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Why Do Dogs Like Being Scratched Above Their Tail?

Ever wondered why your dog likes being scratched above their tail? The answer is simple – it feels great!

But why does this area of the body feel particularly good when scratched? And do all dogs like being scratched there? Let’s find out!

Why Some Dogs Like Having the Base of Their Tail Scratched

Many dogs enjoy a scratch at the base of their tails. Scratching this area can often lead to tail wagging, blissful head tilting, and an appreciative gaze from our canine companions. Your pet may also lean into the scratch and have a relaxed facial expression.

These are all behaviors I’ve observed in my own dogs. Both seem to favor tail-base scratches above almost anywhere else on the body, and they’ll almost always ask for more when I stop!

So, what’s so special about this area?

The answer is simple: scratching the base of the tail feels really good to many dogs!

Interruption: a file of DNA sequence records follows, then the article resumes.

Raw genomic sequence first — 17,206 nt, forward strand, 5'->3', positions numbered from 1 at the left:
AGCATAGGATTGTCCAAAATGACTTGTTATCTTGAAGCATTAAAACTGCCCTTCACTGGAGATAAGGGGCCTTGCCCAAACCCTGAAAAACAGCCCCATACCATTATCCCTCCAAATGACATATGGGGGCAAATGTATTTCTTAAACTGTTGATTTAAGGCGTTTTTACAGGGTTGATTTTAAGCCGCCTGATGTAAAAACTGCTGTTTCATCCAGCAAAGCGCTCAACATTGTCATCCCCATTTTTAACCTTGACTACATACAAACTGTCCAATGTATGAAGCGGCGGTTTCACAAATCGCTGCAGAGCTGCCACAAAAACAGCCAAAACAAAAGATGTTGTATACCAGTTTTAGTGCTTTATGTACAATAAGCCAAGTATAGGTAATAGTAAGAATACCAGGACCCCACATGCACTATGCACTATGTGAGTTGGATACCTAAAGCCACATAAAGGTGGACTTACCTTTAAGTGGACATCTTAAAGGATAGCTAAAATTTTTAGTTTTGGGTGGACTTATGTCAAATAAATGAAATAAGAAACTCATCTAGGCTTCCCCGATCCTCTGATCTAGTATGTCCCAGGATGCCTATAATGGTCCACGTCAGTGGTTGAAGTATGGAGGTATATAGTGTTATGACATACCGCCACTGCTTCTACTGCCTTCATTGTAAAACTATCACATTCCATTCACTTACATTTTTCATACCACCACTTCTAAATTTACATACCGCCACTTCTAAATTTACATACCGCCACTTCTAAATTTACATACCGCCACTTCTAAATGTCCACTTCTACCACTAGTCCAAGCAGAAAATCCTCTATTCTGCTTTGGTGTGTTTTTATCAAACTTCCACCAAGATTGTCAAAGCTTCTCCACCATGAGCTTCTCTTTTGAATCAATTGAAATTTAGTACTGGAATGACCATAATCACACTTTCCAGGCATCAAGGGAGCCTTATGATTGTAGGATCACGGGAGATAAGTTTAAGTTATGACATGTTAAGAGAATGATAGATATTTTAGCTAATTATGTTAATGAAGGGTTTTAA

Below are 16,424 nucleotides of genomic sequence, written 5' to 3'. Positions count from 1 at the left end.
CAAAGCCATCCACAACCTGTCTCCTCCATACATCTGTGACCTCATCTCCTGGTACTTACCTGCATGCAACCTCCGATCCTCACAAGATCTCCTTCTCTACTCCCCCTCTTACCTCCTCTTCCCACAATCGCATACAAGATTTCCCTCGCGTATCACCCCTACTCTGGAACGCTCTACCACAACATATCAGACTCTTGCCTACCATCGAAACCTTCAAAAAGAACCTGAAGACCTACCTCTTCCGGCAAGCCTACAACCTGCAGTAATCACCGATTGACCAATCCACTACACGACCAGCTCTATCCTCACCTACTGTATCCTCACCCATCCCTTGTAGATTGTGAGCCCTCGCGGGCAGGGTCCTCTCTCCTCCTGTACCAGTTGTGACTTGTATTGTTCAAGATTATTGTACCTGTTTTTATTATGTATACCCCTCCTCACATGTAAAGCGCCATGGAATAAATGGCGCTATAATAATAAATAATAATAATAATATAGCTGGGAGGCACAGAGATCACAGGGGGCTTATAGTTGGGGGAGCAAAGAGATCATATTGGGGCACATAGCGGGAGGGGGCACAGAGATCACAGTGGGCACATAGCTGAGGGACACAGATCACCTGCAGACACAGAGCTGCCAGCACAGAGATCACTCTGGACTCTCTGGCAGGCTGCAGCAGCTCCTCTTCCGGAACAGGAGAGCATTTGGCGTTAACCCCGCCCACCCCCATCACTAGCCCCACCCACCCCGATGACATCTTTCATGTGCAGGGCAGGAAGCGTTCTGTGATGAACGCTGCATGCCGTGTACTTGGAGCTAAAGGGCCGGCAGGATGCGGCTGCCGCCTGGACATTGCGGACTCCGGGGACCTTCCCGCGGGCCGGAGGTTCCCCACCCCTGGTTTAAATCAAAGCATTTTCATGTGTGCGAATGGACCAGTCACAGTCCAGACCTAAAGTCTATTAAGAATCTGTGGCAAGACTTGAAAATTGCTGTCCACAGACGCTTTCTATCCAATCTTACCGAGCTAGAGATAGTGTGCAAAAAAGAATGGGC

The tail base is full of nerve endings. When scratched, these nerves are stimulated, providing a feeling of pleasure to our dogs.

The base of the tail is also an area that’s hard for dogs to scratch themselves. If you’ve ever had a back itch you can’t reach, you know exactly how enjoyable it can be when you finally scratch it.

Why Do Dogs Like Being Petted or Scratched At All?

Now we know why dogs like the base of their tail being scratched. But have you ever wondered why dogs like being petted and scratched at all?

A dog’s body releases feel-good hormones, including endorphins and oxytocin, when they have positive contact with a bonded human. These make your dog feel happy and calm, providing a strong incentive to seek human contact.

Do All Dogs Like Being Scratched Here?

While many dogs enjoy having the base of their tail scratched, this isn’t necessarily true for all dogs.

Each dog is unique and has its own preferences when it comes to petting. Furthermore, certain health issues, like hip arthritis, can make the base of the tail an uncomfortable area to touch.

For these reasons, you should avoid scratching the base of an unfamiliar dog’s tail. Instead, let the dog approach and sniff your hand in their own time. If they seem relaxed, offer a gentle chest rub to gauge their comfort with contact.